Pan-Germanism was widespread among the revolutionaries of 1848, notably among Richard Wagner and the Brothers Grimm. Writers such as Friedrich List and Paul Anton Lagarde argued for German hegemony in Central and Eastern Europe, where German domination in some areas had begun as early as the 9th century AD with the Ostsiedlung, Germanic expansion into Slavic and Baltic lands. For the Pan-Germanists, this movement was seen as a Drang nach Osten, in which Germans would be inclined to seek Lebensraum by moving eastwards to reunite with the German minorities there; the Deutschlandlied, written in 1841 by Hoffmann von Fallersleben, in its first stanza defines Deutschland as reaching "From the Meuse to the Memel / From the Adige to the Belt", i.e. as including East Prussia and South Tyrol. Reflecting upon the First Schleswig War in 1848, Karl Marx noted in 1853 that "by quarrelling amongst themselves, instead of confederating and Scandinavians, both of them belonging to the same great race, only prepare the way for their hereditary enemy, the Slav."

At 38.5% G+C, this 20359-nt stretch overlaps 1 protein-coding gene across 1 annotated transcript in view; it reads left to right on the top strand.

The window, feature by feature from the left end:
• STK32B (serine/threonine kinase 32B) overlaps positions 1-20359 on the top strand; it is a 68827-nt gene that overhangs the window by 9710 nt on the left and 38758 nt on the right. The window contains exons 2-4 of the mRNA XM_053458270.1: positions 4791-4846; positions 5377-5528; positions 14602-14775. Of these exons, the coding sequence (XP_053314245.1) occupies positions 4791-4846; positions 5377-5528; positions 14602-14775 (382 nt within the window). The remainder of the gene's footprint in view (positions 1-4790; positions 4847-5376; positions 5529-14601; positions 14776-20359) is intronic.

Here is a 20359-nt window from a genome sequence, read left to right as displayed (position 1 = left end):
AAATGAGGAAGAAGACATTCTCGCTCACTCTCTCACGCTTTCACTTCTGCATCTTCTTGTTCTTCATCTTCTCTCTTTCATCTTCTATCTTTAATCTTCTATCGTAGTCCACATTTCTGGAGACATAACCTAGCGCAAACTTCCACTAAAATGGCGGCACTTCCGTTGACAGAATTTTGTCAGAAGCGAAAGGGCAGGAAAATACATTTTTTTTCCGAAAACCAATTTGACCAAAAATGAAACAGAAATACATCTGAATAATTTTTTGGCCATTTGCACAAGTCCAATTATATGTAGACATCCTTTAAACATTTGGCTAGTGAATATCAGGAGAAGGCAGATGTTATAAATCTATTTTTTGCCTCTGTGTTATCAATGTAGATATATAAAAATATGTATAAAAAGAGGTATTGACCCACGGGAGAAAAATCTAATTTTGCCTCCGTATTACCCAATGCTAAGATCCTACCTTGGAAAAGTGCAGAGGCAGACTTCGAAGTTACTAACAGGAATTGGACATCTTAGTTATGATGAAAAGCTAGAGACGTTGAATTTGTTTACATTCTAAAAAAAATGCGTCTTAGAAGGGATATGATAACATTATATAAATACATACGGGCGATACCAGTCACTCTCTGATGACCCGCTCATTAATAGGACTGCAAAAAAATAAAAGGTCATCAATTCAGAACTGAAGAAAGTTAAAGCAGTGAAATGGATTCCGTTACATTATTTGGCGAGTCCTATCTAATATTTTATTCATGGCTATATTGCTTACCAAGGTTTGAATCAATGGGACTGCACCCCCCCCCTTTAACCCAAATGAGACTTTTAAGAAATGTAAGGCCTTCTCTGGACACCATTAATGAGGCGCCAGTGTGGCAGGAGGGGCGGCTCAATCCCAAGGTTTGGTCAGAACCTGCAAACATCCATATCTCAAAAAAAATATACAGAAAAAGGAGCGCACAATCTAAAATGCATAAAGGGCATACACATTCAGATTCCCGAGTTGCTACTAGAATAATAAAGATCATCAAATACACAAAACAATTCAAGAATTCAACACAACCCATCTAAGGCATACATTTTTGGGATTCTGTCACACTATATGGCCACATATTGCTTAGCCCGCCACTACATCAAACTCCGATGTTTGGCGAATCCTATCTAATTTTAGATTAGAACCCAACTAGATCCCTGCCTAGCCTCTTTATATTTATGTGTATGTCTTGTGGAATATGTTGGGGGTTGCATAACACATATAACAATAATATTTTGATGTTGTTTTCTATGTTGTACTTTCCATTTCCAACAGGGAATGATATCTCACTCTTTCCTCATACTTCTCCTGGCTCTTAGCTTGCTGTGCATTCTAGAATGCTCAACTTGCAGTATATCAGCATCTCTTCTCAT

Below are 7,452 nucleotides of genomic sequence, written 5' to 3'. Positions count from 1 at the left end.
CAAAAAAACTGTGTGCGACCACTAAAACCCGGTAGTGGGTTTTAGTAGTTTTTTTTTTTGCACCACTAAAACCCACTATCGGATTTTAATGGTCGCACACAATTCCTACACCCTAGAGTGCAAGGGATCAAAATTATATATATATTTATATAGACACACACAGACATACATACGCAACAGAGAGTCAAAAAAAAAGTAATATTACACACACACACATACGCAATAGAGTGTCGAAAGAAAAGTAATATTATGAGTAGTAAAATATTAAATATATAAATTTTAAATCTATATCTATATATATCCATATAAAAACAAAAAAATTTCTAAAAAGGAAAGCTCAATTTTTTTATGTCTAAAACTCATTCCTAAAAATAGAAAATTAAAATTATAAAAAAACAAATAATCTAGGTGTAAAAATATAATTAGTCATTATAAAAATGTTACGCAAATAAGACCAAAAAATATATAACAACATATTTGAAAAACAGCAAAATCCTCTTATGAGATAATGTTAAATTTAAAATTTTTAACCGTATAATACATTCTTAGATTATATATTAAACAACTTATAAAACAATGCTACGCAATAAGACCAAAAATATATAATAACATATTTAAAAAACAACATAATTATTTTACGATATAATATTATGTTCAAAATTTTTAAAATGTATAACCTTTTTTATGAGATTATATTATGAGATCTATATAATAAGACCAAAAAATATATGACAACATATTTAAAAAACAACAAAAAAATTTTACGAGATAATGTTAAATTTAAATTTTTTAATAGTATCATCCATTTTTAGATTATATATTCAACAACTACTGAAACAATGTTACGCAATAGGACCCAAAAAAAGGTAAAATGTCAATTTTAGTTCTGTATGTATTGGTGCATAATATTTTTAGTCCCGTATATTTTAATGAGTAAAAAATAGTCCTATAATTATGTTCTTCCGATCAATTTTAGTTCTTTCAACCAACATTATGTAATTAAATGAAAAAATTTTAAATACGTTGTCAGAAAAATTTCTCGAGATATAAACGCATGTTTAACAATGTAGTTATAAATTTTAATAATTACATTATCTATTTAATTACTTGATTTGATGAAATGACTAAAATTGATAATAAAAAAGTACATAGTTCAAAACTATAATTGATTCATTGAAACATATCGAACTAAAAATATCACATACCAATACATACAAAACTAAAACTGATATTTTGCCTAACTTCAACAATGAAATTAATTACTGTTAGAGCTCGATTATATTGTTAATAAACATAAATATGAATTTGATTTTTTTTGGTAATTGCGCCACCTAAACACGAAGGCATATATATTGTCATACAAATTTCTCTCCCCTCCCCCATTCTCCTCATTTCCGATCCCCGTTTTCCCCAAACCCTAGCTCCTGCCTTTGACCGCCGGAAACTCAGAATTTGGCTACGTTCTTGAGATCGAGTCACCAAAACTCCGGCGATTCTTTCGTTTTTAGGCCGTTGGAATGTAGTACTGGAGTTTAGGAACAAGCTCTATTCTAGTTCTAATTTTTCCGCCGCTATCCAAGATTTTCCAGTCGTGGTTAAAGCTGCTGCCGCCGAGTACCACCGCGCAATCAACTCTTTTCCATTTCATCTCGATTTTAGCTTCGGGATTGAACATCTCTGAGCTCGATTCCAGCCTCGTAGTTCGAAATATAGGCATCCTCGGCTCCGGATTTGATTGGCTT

There is, in no Germany proper to speak of. There are Kingdoms and Grand Duchies, Duchies and Principalities, inhabited by Germans, each separately ruled by an independent sovereign with all the machinery of State, yet there is a natural undercurrent tending to a national feeling and toward a union of the Germans into one great nation, ruled by one common head as a national unit. By the 1860s the Kingdom of Prussia and the Austrian Empire had become the two most powerful states dominated by German-speaking élites. Both sought to expand their territory; the Austrian Empire—like the Holy Roman Empire—was a multi-ethnic state, but the German-speaking people there did not have an absolute numerical majority. Under Prussian leadership, Otto von Bismarck would ride on the coat-tails of nationalism to unite all of the northern German lands. After Bismarck excluded Austria and the German Austrians from Germany in the German war of 1866 and, the unification of Germany, established the Prussian-dominated German Empire in 1871 with the proclamation of Wilhelm I as head of a union of German-speaking states, while disregarding millions of its non-German subjects who desired self-determination from German rule.